Must have been so hard to grow up with bullies for parents. Glad you’ve found a way to not let that hold you back:)

  5. I have a really hard time with this forgiveness thing. I do not hold resentment for my ex, I don’t seek revenge or wish him ill will. I don’t care what he is doing or who he is doing it with. I do not consider myself a victim (any more) but i was a victim of his abuse but i am also a survivor of his abuse and the rest of my life is my own responsibility, in fact because of his abuse I have found an inner peace i probably never would have found otherwise, because it forced me to do some major soul searching and it took me in a direction with my career i never would have gone otherwise. i still don’t forgive him.
    He doesn’t want my forgiveness, he is an evil, cruel, vindictive man who i forgave many many times.
    I have accepted what happened and don’t dwell on it, I don’t habor anger, or thoughts of revenge, I moved on. i don’t even know how I could forgive him, I don’t see the need.
    If i were to “forgive” him, what does the mean if he were to contact me? or if I run into him on the street? That i would stop and have a chat with him? not on your life! make small talk? with a man that tried his hardest to destroy me? nope. If he showed up at my door starving and homeless I should take him in? not going to happen. He could die on my step for all I care. That my sound cold hearted, or unforgiving of me but i have taken the man in and he stole from me and used my good nature, he was lying the whole time.
    Forgiveness to me means that there would be some sort of truce or acceptance of him as a person, I do not approve of how he lives his life and I think he is the scum of the earth. i leave it in God’s hands to deal with him.
    But if i feel that strongly about him, how could i forgive him?
    i think i am missing something still.

    • Interesting question – “if i feel that strongly about him, how could i forgive him?” Definitely more to think about.

      I’ve also wondered about the “show up on my doorstep” idea. I think I would treat him as a stranger (which he is) and respond to his words/actions at the time rather than his past. But who really knows???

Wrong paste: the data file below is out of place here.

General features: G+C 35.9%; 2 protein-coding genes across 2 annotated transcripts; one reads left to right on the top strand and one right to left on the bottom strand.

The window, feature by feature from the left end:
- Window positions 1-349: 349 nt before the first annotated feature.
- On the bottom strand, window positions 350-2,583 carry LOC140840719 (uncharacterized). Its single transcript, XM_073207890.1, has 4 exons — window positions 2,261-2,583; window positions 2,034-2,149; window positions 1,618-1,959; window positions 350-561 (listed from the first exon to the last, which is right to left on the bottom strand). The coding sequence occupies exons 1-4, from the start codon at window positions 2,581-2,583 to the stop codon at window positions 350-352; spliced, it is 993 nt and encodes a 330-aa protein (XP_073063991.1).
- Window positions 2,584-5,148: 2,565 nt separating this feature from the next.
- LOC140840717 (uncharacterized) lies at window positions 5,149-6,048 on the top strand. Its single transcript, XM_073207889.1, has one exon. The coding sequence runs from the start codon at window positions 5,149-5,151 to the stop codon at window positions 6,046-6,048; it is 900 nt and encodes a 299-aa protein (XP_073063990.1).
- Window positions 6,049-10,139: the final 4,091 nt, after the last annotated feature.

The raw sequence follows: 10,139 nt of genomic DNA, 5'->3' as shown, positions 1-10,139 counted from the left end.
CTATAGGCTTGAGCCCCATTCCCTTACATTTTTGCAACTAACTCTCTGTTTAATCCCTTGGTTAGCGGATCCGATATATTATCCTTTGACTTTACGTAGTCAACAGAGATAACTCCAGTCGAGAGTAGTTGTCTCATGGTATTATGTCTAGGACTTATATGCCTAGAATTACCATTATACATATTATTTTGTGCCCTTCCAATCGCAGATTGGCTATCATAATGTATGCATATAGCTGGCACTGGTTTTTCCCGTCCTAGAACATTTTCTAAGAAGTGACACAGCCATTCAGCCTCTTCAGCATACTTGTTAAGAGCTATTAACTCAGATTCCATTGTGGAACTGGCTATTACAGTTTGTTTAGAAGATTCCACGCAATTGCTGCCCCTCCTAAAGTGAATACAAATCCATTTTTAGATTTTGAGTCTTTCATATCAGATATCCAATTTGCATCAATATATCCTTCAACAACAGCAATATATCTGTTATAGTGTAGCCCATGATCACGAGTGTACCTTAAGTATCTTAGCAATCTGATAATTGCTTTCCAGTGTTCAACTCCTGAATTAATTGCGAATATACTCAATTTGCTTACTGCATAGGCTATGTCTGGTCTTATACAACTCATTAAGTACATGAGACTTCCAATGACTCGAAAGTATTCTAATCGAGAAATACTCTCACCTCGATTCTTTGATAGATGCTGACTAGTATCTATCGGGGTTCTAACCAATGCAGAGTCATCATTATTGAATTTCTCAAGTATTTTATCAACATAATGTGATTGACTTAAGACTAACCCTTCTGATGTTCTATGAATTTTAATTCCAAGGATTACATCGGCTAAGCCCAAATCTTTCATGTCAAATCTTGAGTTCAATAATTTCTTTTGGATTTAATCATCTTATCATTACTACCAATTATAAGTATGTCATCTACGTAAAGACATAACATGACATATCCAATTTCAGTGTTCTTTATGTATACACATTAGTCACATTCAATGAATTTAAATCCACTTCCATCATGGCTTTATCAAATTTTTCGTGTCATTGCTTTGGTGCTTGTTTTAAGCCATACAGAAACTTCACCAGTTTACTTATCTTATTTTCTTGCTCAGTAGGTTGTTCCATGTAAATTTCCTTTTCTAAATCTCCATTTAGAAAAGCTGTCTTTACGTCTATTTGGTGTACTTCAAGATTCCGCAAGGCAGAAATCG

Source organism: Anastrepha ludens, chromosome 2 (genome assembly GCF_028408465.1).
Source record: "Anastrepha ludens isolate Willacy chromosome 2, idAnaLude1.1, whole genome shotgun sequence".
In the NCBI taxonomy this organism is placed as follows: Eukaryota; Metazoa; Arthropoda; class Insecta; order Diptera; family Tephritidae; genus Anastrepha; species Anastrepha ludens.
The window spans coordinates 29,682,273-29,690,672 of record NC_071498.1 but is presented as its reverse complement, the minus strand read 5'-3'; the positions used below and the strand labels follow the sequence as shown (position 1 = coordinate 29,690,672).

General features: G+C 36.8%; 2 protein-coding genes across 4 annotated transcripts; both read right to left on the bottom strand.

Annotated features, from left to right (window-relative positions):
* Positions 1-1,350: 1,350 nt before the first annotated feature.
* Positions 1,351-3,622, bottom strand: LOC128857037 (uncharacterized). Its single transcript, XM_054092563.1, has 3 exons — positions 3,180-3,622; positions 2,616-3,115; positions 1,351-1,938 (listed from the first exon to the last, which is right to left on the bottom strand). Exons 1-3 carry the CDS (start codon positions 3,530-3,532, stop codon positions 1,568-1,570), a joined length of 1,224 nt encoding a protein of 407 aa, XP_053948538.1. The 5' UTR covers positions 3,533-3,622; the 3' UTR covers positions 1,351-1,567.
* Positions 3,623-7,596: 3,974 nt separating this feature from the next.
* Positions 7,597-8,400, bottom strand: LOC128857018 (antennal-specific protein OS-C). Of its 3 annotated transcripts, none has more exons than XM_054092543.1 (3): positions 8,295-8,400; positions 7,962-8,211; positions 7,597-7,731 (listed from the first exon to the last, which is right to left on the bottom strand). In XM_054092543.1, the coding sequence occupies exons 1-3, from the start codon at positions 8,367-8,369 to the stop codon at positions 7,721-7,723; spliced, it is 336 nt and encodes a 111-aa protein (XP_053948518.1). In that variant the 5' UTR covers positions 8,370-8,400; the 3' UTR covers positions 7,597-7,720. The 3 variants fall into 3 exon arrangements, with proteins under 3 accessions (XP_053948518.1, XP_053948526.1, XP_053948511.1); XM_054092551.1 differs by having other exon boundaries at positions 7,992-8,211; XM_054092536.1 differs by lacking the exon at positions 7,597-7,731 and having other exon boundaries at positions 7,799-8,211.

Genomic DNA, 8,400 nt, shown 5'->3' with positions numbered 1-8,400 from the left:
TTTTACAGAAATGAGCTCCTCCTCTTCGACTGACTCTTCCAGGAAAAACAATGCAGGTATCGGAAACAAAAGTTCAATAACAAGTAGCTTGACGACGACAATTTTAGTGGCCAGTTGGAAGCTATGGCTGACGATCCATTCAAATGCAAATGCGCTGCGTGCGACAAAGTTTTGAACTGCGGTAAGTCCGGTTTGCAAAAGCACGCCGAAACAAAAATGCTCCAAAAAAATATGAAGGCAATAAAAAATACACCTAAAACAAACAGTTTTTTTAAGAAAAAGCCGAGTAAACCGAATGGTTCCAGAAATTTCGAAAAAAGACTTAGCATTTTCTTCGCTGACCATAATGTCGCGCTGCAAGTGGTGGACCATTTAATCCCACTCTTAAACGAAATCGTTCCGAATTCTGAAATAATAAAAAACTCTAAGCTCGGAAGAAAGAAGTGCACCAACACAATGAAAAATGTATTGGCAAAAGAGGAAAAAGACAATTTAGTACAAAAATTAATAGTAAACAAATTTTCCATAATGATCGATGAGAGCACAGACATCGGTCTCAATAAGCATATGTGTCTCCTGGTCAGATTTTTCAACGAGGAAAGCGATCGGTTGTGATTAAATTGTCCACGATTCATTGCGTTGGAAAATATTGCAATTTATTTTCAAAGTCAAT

Thanks for giving me more to think about:)

  6. goinpubs says:

    Lisa, I have appreciated finding your blog. Thank you for your humility and for sharing your truth. For me, this journey has been unbearably long. So much longer than I ever could have imaged. I forgave too quickly. (And frankly, that mistake really screwed me over.) I was confused as to what forgiveness actually is–and as you pointed out, it cannot be doled out on demand. In my experience, if forgiveness is bestowed due to pressure of any kind, be it from the offender or an outside influence, it can hinder true forgiveness. In other words, trust the process. Be patient with yourself–even if no one else is.

  7. Josie says:

    Lisa, it is refreshing to see other women that do not believe in the concept of forgiveness. I also believe that I am whole and complete even though I have never forgiven my ex for what he did and what he continues to do. In fact I deeply resent the term forgiveness. It doesn’t belong in the divorce community at all. We need to find a better word than forgiveness. And we need to let women remain angry if they choose…in some circumstances anger can mean survival.